VIEWPOINT : FACILITATING DEFENCE PROCUREMENT
The move to restructure the existing regulations so as to permit middlemen in the processing of tenders for the procurement of defence equipment for the Indian armed forces is indeed a positive step that would be welcome by the global aerospace and defenc
The process of procurement of military hardware by the Ministry of Defence (MoD) directly from the global original equipment manufacturers (OEMs) operating in the open market has often been plagued by serious allegations of misdemeanour. This malaise has been attributed rightly or wrongly in large part to the involvement of “middlemen” or agents employed by the OEMs to facilitate deals and earn their commission. The general view is that not only hefty commissions are paid to the middlemen, these in turn resort to payment of huge sums as kickbacks to those who are in a position to influence the finalisation of contracts in favour of the company engaging the middlemen. All such payments regarded as off the record are substantial and ultimately inflate the cost of the deal.
Middlemen have been associated in defence procurement deals since independence and so have been scams beginning with the jeep scandal of 1948 to the infamous deal for Bofors guns for the Indian Army in the mid-1980s that became the “defining scandal in the history of defence procurement”. A fallout of the Bofors scam was that the Congressled coalition government of the day decided to prohibit employment of middlemen in contracts for defence equipment. An ‘integrity clause’ was introduced that was mandatory for all contracts for defence equipment to obviate allegations of corruption and introduce transparency. The integrity clause made it incumbent upon the supplier to guarantee that no individual or firm was employed to facilitate the deal. There was also a provision to cancel the contract if at any stage it were discovered that the declaration was flawed.
However, despite the change in the regulations governing the procurement of military hardware, involvement of middlemen continued unabated though in a surreptitious manner. Contenders who failed in their effort to secure a contract invariably resorted to subvert the process by filing formal or anonymous complaints about violation of the regulations on employment of middlemen. This emerged as a major impediment for defence procurement as A.K. Antony, the longest serving Minister of Defence under the UPA Government who being keen to safeguard his unblemished reputation for honesty and integrity, invariably took cognizance of the complaints and ordered investigations in response to the faintest allegations of wrongdoing. Based on such a course of action, a number of tenders were cancelled before the award of contract, some even in the last minute. Also, even major aerospace and defence companies of global repute were blacklisted and debarred from participating in future defence contracts in India.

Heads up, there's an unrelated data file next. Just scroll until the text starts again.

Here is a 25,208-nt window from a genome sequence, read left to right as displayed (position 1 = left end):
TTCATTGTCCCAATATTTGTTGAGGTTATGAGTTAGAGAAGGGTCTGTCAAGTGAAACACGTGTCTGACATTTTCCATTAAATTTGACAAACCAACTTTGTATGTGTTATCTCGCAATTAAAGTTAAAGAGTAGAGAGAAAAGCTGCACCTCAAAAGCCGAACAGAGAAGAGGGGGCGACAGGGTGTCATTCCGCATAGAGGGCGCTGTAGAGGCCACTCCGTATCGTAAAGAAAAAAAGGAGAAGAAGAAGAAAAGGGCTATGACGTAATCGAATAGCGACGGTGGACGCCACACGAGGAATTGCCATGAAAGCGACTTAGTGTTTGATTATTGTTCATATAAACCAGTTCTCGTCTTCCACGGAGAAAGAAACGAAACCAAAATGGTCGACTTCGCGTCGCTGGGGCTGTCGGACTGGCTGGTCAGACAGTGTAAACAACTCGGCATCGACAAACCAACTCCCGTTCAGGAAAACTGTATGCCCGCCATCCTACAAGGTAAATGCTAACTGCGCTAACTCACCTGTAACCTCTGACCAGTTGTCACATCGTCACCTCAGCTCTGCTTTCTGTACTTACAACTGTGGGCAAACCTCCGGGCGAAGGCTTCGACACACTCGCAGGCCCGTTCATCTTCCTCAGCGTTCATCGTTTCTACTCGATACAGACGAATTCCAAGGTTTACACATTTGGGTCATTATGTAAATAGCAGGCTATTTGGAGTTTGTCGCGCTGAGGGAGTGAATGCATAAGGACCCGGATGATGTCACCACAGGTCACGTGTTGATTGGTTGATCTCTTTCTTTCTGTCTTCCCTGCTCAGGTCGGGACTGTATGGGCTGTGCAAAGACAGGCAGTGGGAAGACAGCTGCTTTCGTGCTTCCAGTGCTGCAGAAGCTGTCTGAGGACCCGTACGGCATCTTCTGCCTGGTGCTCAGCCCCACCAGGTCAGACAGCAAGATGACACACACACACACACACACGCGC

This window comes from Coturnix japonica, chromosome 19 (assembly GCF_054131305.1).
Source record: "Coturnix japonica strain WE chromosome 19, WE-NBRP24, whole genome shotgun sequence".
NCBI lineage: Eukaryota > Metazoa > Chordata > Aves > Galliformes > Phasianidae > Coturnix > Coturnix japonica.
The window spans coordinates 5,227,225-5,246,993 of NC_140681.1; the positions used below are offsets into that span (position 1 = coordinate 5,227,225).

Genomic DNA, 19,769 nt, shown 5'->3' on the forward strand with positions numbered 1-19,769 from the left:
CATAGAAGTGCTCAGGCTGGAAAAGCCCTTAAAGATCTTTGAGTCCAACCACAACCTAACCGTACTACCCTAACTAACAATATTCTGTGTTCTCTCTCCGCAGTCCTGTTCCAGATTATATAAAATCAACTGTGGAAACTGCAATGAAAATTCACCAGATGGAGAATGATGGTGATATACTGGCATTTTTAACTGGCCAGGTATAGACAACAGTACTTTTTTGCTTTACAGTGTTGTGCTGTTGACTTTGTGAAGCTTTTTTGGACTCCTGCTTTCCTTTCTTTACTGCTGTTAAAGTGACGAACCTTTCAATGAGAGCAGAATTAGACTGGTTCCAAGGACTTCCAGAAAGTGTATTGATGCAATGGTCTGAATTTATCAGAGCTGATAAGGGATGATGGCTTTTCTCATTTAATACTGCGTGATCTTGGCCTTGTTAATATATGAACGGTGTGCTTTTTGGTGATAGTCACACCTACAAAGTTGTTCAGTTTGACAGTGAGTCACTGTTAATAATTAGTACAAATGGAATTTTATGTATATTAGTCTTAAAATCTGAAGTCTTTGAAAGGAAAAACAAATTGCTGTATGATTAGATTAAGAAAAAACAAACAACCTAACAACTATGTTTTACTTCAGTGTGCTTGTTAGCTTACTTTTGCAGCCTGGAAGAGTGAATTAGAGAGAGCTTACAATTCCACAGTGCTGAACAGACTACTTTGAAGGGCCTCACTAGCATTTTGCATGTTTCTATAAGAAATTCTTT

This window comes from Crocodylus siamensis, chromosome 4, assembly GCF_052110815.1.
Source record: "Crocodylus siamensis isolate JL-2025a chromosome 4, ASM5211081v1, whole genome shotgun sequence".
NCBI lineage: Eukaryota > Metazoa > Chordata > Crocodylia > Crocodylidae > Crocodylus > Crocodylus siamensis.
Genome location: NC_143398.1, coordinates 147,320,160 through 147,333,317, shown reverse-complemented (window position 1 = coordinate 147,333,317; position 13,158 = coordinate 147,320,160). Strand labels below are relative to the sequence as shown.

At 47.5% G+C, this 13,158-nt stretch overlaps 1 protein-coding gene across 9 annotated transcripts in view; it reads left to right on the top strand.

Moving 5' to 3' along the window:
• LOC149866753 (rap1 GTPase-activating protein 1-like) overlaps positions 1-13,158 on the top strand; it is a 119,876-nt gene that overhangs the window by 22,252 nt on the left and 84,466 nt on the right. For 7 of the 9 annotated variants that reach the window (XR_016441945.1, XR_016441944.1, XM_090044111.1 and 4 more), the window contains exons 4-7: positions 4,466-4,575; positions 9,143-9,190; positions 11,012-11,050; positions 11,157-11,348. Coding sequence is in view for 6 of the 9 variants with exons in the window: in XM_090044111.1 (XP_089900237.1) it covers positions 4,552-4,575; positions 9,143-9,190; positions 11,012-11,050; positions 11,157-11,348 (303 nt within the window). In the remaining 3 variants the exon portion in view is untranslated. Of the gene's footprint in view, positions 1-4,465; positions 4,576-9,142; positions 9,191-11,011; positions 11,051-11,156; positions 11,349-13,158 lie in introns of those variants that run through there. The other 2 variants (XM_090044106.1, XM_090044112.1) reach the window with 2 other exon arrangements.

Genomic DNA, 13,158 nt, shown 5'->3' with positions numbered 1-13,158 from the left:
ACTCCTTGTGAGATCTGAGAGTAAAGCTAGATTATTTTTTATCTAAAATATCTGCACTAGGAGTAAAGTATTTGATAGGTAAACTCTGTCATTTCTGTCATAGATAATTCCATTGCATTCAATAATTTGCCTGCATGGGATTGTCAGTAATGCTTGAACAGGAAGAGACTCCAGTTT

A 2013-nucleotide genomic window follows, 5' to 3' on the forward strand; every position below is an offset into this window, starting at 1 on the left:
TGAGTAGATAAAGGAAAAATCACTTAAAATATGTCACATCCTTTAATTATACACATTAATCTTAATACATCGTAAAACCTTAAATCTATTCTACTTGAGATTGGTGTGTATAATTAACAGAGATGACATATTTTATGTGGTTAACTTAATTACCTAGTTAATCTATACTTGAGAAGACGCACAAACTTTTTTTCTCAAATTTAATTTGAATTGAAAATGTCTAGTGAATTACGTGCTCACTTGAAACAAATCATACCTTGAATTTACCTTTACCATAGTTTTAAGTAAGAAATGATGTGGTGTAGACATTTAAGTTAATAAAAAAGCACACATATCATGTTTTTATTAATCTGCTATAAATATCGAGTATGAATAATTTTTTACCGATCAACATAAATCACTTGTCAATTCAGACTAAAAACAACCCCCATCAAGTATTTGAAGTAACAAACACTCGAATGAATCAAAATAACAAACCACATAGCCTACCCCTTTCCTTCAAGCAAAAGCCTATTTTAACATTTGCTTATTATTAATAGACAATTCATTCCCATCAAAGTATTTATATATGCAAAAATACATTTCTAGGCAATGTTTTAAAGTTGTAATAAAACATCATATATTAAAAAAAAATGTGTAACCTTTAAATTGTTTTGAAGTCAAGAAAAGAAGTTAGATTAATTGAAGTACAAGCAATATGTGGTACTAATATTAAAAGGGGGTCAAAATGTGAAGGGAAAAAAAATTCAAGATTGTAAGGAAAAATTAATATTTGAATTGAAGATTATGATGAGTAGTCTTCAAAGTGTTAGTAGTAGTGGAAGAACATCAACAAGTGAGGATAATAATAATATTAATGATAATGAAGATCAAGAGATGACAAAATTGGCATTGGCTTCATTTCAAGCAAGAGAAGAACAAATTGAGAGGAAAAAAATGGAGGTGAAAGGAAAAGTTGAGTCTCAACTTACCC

Under the shadow of the Bofors scam, effort by the Indian Army to acquire new-generation artillery just could not materialise as for one reason or another, the related tender was cancelled five times. The urgently needed 197 light utility helicopters to replace the obsolescent Cheetah and Chetak helicopters inducted in the 1970s was cancelled twice and eventually scrapped. But the most frustrating experience the Indian Air Force (IAF) has gone through in the recent past was with the contract for 12 AgustaWestland AW-101 helicopters for VVIP travel. This contract was cancelled halfway through execution and as a result, the IAF was literally “left holding the baby” with three machines already delivered. Besides, substantial sums had been paid in advance to the vendor and Finmeccanica, the parent company, was in disrepute under the shadow of a scam. The party worst affected by the retaliatory action by the government was the Indian armed forces as their plans for modernisation remained bogged down the quagmire of allegations, investigations, blacklisting of firms and cancellation of contracts. In an effort to deal with the allegations of wrongdoing in the processing of tenders or in the execution of contracts, the MoD actually ended up “shooting itself in the foot”.
Wisdom seems to have finally dawned as the new government has finally understood the ground realities of the stifling environment associated with doing business with the government in India and the compulsions of global firms to employ middlemen in their pursuit of contracts. The move to restructure the existing regulations so as to permit middlemen in the processing of tenders for the procurement of defence equipment for the Indian armed forces is indeed a positive step that would be welcome by the global aerospace and defence industry.